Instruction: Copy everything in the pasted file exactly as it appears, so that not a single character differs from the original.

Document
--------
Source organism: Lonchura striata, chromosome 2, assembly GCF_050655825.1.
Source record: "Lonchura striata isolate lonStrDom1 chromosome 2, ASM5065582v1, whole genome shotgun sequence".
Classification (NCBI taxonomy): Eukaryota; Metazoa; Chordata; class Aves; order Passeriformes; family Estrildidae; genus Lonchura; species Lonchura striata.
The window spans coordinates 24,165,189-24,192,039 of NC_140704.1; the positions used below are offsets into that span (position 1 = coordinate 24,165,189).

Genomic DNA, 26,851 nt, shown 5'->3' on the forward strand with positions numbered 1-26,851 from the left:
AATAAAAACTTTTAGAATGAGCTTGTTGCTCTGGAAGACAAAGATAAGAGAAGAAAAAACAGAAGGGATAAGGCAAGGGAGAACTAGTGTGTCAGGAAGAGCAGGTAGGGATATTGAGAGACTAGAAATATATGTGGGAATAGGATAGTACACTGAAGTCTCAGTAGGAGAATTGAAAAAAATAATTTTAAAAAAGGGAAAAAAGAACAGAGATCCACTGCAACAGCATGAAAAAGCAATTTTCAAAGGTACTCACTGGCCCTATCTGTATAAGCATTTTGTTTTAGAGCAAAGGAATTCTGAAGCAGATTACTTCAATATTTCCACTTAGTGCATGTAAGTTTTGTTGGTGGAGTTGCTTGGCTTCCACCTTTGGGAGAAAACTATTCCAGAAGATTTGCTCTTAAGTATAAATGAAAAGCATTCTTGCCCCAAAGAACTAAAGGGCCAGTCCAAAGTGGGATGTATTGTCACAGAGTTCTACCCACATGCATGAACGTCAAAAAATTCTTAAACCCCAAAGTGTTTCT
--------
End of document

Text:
Source organism: Lonchura striata, chromosome 2, assembly GCF_050655825.1.
Source record: "Lonchura striata isolate lonStrDom1 chromosome 2, ASM5065582v1, whole genome shotgun sequence".
Classification (NCBI taxonomy): Eukaryota; Metazoa; Chordata; class Aves; order Passeriformes; family Estrildidae; genus Lonchura; species Lonchura striata.
The window spans coordinates 24,165,189-24,192,039 of NC_140704.1; the positions used below are offsets into that span (position 1 = coordinate 24,165,189).

Genomic DNA, 26,851 nt, shown 5'->3' on the forward strand with positions numbered 1-26,851 from the left:
AATAAAAACTTTTAGAATGAGCTTGTTGCTCTGGAAGACAAAGATAAGAGAAGAAAAAACAGAAGGGATAAGGCAAGGGAGAACTAGTGTGTCAGGAAGAGCAGGTAGGGATATTGAGAGACTAGAAATATATGTGGGAATAGGATAGTACACTGAAGTCTCAGTAGGAGAATTGAAAAAAATAATTTTAAAAAAGGGAAAAAAGAACAGAGATCCACTGCAACAGCATGAAAAAGCAATTTTCAAAGGTACTCACTGGCCCTATCTGTATAAGCATTTTGTTTTAGAGCAAAGGAATTCTGAAGCAGATTACTTCAATATTTCCACTTAGTGCATGTAAGTTTTGTTGGTGGAGTTGCTTGGCTTCCACCTTTGGGAGAAAACTATTCCAGAAGATTTGCTCTTAAGTATAAATGAAAAGCATTCTTGCCCCAAAGAACTAAAGGGCCAGTCCAAAGTGGGATGTATTGTCACAGAGTTCTACCCACATGCATGAACGTCAAAAAATTCTTAAACCCCAAAGTGTTTCT